The light goes out, the crackling of tension, the anticipation charges the air electrically. When the almost 70-year-old enters the stage slowly in the dim light, the emotions unload. With every step by David Gilmour a piece of music history goes on stage. The audience is aware of his career, which lasted almost half a century. The man has charisma, an aura that spreads before he even plays a note or sings a word. Wherever Gilmour has played during his tour that began last year or will play in the summer of 2016, there has always been or will always be the same reception.
Like no other guitarist in rock history he is famous for his solos. Certainly he is not a technical virtuoso, not a guitar witch who can play twenty notes in three seconds. Nor has he produced a riff à la "Smoke On The Water" scrubbed from all over the world on the air guitar. Never in a concert has he destroyed his instrument, dislocated his arms, torn his strings with his tongue, or shown himself off in any other extroverted way. He just stands there, with jeans and T-shirt, hardly moves, just plays guitar, immersed in himself. It is precisely this external inconspicuousness that is part of his image and draws attention to the music. Opposite the "Spiegel" he recently answered the question, where he was playing guitar, with the words: "Lost at this moment, following the coming chord [...] hoping to get to a place before the next note [...] I want to anticipate the coming note and follow it to guide the solo in that direction [...] I am at a place where I let my conscious mind go to swim with the subconscious and allow a melody to come out of my fingers.“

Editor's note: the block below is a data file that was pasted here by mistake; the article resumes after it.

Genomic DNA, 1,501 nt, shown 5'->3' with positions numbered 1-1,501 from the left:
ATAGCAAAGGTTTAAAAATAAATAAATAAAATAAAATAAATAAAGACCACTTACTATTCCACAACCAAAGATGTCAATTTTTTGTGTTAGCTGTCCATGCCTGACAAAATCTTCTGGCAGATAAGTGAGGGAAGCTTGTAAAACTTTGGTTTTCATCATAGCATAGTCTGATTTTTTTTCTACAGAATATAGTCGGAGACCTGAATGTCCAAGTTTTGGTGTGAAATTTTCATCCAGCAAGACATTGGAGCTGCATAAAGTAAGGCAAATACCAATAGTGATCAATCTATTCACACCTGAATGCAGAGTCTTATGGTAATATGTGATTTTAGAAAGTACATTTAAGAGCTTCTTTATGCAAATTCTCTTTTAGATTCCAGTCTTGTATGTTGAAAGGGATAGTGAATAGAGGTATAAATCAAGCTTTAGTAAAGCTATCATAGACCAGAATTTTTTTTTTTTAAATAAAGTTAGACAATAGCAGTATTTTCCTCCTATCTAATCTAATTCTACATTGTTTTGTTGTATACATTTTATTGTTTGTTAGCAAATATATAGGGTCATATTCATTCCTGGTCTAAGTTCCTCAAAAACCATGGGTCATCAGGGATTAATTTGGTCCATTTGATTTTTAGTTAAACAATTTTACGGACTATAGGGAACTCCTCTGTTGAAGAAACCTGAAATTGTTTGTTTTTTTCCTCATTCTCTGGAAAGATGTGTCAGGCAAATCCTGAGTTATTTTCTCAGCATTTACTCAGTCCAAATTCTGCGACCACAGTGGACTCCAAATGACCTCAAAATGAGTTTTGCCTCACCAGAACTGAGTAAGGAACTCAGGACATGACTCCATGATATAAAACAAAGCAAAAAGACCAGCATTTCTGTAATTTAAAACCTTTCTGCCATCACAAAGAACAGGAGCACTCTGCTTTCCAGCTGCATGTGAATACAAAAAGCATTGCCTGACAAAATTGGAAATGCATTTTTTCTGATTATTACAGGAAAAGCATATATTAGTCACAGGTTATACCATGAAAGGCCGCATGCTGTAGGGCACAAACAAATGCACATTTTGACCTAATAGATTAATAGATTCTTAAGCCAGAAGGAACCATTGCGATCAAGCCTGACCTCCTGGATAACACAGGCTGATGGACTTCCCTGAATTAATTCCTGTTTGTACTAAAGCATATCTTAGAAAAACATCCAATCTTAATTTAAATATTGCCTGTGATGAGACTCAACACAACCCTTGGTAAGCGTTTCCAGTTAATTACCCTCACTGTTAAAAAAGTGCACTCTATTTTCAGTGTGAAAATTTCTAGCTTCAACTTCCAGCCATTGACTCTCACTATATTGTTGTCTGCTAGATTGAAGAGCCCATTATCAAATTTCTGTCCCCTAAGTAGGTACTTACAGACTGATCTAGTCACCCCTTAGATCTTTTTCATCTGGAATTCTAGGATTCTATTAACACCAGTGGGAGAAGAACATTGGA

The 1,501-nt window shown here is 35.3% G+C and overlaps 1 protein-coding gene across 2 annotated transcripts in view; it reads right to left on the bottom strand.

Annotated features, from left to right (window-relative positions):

In 1954, at the age of eight, he buys his first single, Bill Haley's "Rock Around The Clock". He borrows his first guitar from a neighbour who never gets it back. In 1962 he attended Cambridge Technical College, where he met Syd Barrett and practiced guitar playing with him. Gilmour did not graduate from college, but there he learned to speak fluent French. He belongs to the short-lived blues bands Jokers Wild (with later Floyd guest saxophonist Dick Parry, among others), Flowers and Bullit. With Barrett he travels along the Côte d'Azur in 1965. While Pink Floyd becomes an essential part of the London Psychedelic and the Summer of Love, Gilmour is far away in France, where he sings as a studio musician on two songs of the soundtrack to the movie "Zwei Wochen im September" (with Brigitte Bardot). At this point he has no contact whatsoever with the psychedelic craziness. Rather, he feels drawn to rhythm'n'blues. What finally moves him - when he replaces Barrett at Pink Floyd - to surrender to the strange sound experiments is unclear. Certainly he feels obliged to continue the Floyd sound established by Barrett.
David Gilmour will also play two concerts in Germany as part of his summer tour 2016, on July 14 in Stuttgart and on July 18 in Wiesbaden.